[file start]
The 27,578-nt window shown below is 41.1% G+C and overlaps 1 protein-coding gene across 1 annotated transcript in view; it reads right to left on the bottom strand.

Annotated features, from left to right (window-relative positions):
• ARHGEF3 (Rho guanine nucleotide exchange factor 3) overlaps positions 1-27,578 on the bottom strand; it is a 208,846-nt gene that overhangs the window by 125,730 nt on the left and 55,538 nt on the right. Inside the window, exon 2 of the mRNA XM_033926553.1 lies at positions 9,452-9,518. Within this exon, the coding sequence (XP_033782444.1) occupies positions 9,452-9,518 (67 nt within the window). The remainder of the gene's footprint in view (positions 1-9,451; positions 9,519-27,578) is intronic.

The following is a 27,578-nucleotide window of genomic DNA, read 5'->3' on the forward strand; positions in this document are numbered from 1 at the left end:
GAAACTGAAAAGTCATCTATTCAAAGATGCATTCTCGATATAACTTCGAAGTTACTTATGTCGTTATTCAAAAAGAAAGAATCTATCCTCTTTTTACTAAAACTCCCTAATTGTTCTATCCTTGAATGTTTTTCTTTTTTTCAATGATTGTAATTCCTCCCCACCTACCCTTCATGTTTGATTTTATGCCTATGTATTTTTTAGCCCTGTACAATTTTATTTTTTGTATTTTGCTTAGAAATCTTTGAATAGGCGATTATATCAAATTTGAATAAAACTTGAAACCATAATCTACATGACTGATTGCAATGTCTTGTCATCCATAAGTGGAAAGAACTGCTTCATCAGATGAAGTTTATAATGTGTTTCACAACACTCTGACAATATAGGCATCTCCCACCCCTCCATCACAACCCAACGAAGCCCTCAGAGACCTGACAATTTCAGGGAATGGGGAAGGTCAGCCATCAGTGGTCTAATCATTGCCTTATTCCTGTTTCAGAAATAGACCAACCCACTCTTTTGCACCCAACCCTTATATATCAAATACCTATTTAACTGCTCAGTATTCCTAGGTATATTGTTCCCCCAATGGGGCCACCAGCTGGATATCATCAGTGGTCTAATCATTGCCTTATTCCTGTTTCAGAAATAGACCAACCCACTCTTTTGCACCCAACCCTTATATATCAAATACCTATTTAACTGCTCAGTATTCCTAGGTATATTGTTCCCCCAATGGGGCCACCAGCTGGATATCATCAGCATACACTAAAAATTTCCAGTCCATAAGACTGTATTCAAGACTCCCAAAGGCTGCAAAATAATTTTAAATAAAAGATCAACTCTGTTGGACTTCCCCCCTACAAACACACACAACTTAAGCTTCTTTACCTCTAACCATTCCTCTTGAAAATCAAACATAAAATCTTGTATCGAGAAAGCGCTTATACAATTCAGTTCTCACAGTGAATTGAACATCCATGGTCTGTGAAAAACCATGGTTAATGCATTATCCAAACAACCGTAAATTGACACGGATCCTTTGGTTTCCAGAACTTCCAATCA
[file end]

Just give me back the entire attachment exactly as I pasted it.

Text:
The 27,578-nt window shown below is 41.1% G+C and overlaps 1 protein-coding gene across 1 annotated transcript in view; it reads right to left on the bottom strand.

Annotated features, from left to right (window-relative positions):
• ARHGEF3 (Rho guanine nucleotide exchange factor 3) overlaps positions 1-27,578 on the bottom strand; it is a 208,846-nt gene that overhangs the window by 125,730 nt on the left and 55,538 nt on the right. Inside the window, exon 2 of the mRNA XM_033926553.1 lies at positions 9,452-9,518. Within this exon, the coding sequence (XP_033782444.1) occupies positions 9,452-9,518 (67 nt within the window). The remainder of the gene's footprint in view (positions 1-9,451; positions 9,519-27,578) is intronic.

The following is a 27,578-nucleotide window of genomic DNA, read 5'->3' on the forward strand; positions in this document are numbered from 1 at the left end:
GAAACTGAAAAGTCATCTATTCAAAGATGCATTCTCGATATAACTTCGAAGTTACTTATGTCGTTATTCAAAAAGAAAGAATCTATCCTCTTTTTACTAAAACTCCCTAATTGTTCTATCCTTGAATGTTTTTCTTTTTTTCAATGATTGTAATTCCTCCCCACCTACCCTTCATGTTTGATTTTATGCCTATGTATTTTTTAGCCCTGTACAATTTTATTTTTTGTATTTTGCTTAGAAATCTTTGAATAGGCGATTATATCAAATTTGAATAAAACTTGAAACCATAATCTACATGACTGATTGCAATGTCTTGTCATCCATAAGTGGAAAGAACTGCTTCATCAGATGAAGTTTATAATGTGTTTCACAACACTCTGACAATATAGGCATCTCCCACCCCTCCATCACAACCCAACGAAGCCCTCAGAGACCTGACAATTTCAGGGAATGGGGAAGGTCAGCCATCAGTGGTCTAATCATTGCCTTATTCCTGTTTCAGAAATAGACCAACCCACTCTTTTGCACCCAACCCTTATATATCAAATACCTATTTAACTGCTCAGTATTCCTAGGTATATTGTTCCCCCAATGGGGCCACCAGCTGGATATCATCAGTGGTCTAATCATTGCCTTATTCCTGTTTCAGAAATAGACCAACCCACTCTTTTGCACCCAACCCTTATATATCAAATACCTATTTAACTGCTCAGTATTCCTAGGTATATTGTTCCCCCAATGGGGCCACCAGCTGGATATCATCAGCATACACTAAAAATTTCCAGTCCATAAGACTGTATTCAAGACTCCCAAAGGCTGCAAAATAATTTTAAATAAAAGATCAACTCTGTTGGACTTCCCCCCTACAAACACACACAACTTAAGCTTCTTTACCTCTAACCATTCCTCTTGAAAATCAAACATAAAATCTTGTATCGAGAAAGCGCTTATACAATTCAGTTCTCACAGTGAATTGAACATCCATGGTCTGTGAAAAACCATGGTTAATGCATTATCCAAACAACCGTAAATTGACACGGATCCTTTGGTTTCCAGAACTTCCAATCA